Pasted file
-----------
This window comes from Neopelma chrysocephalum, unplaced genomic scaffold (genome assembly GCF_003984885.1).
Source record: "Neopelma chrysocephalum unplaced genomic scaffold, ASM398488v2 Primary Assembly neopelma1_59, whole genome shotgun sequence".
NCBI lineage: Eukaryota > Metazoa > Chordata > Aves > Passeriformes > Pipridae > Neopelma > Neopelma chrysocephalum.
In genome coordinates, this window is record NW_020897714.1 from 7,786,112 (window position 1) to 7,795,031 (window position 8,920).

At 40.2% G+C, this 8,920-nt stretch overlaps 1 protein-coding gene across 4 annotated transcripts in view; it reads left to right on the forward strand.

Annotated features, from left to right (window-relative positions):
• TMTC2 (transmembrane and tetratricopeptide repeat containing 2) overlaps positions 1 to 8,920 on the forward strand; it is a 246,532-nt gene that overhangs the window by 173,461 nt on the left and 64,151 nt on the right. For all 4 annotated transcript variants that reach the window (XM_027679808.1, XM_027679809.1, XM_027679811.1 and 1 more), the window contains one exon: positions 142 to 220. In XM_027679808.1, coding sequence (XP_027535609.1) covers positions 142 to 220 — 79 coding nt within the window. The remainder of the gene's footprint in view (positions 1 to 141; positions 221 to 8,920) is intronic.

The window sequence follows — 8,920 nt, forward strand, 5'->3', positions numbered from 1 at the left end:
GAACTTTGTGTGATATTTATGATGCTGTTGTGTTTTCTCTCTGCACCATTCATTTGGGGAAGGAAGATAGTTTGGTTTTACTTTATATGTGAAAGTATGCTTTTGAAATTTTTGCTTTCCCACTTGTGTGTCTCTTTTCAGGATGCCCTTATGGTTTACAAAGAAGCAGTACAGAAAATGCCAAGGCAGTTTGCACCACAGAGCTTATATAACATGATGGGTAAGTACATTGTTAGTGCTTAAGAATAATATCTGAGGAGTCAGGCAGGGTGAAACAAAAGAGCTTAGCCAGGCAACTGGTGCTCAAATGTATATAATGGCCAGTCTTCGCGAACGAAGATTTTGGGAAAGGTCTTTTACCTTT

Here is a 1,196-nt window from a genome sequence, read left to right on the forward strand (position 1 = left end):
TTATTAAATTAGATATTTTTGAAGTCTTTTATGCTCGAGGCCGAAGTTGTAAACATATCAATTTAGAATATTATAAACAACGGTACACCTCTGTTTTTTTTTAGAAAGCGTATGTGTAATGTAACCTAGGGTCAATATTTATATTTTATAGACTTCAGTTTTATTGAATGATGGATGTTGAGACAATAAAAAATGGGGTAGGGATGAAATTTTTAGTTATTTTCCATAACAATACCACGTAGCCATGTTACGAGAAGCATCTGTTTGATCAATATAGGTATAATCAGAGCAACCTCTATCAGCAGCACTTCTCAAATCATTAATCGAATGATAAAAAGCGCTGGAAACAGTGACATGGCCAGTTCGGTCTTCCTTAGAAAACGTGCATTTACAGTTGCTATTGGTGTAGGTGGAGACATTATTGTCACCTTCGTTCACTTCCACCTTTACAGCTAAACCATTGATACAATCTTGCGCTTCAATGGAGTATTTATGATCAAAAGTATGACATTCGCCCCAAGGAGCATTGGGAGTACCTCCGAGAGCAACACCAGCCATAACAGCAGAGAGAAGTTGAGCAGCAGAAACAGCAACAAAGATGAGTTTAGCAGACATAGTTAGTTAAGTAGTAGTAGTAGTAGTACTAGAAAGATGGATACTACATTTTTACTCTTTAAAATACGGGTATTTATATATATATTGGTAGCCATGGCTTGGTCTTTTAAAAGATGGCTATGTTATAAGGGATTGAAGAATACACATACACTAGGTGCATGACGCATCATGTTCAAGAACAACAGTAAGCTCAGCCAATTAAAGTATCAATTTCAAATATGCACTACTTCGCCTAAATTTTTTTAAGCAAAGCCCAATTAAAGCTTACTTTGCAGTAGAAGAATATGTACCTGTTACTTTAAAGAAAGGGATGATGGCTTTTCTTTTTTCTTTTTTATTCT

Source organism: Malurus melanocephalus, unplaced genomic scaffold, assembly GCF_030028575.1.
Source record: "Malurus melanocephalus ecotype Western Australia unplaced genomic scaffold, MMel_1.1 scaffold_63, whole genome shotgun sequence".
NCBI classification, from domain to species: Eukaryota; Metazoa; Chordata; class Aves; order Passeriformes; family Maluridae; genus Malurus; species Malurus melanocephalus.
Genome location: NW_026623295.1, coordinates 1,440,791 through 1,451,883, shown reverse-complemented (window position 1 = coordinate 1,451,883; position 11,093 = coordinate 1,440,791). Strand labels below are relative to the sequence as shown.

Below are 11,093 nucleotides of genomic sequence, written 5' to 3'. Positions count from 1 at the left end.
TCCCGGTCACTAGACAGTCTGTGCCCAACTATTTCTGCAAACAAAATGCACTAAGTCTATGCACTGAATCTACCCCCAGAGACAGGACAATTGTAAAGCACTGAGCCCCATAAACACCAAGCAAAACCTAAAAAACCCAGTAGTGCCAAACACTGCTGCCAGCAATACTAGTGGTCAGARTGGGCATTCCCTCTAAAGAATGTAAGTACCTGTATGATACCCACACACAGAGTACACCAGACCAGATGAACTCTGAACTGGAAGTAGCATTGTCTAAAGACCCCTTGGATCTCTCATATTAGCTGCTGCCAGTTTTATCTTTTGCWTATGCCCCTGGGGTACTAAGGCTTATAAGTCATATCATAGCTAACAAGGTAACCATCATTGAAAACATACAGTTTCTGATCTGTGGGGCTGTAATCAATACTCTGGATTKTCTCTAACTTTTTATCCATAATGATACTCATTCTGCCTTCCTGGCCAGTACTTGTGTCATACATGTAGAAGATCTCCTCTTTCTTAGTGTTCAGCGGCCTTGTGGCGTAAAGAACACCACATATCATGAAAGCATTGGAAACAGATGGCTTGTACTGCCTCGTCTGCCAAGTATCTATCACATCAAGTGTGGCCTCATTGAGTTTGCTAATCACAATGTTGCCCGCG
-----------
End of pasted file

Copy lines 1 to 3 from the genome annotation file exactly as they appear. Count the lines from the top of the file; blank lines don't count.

This window comes from Neopelma chrysocephalum, unplaced genomic scaffold (genome assembly GCF_003984885.1).
Source record: "Neopelma chrysocephalum unplaced genomic scaffold, ASM398488v2 Primary Assembly neopelma1_59, whole genome shotgun sequence".
NCBI lineage: Eukaryota > Metazoa > Chordata > Aves > Passeriformes > Pipridae > Neopelma > Neopelma chrysocephalum.